I couldn’t answer his question with other than this lame response – “Son, there are bad people in the world.” We can only reassure our kids that these are rare events, and that the criminals usually get taken down. Good triumphing over evil.

When my daughter was much younger and drawing pictures of airplanes crashing into buildings over ten years ago, I felt useless then, as well. How do you explain such things? As an adult, I barely comprehend them myself.

As we went into my Dad’s house, and he quickly forgot about his question. Maybe because that house is a sanctuary. Our house is his sanctuary. Our yard. There is security of sorts in this world, but it’s usually contained within.

When I was young, it seemed all we had to deal with was the terror of the Son of Sam, preying on his victims in one sweltering summer in New York City. Simpler times, right?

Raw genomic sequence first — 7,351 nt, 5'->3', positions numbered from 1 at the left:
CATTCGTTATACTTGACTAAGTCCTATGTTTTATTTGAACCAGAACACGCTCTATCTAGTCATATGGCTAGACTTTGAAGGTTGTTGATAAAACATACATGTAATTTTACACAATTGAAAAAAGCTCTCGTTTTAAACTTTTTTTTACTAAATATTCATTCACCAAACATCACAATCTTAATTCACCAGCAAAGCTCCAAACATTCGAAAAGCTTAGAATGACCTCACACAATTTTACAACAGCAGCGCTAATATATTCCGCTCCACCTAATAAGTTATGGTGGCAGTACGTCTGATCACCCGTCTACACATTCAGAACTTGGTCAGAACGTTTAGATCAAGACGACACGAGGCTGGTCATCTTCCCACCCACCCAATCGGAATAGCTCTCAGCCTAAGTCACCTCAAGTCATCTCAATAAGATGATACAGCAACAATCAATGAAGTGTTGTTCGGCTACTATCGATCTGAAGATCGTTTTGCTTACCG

I’d like to take my kids on a trip to “simpler times”, so they could catch a glimpse of a time without 24/7 media coverage of mass murders, of terrorism. Where they wouldn’t have to ask the question, “Why?”

When we get there, we’d play in my grandmother’s yard, without a care in sight. We could play games in the street, without much fear of other cars. We could go back to the family farm my cousins owned, and wander in fields for hours. No one would be concerned as to where we were.

In the days of “back then,” you could go to school without running for your life. You could go to a movie without the fear of flying bullets.

You should live your life by the windshield and not the rear view mirror, but who can blame us for looking to the past for comfort? Crap, I think that’s what I do here. I write about things that provide a dose of that comfort and stability. For myself. I can throwback for decades with writing subjects like my grandparents, music, baseball, and being an inspired teenager.

Kids, it’s difficult to explain these things to you. To say that you’re growing up in a much different place than your Mom and Dad grew up in – well, that’s a vast understatement. The only steps we can take are to raise you according to our ethics, and give you the room to grow into your own version of a wonderful person.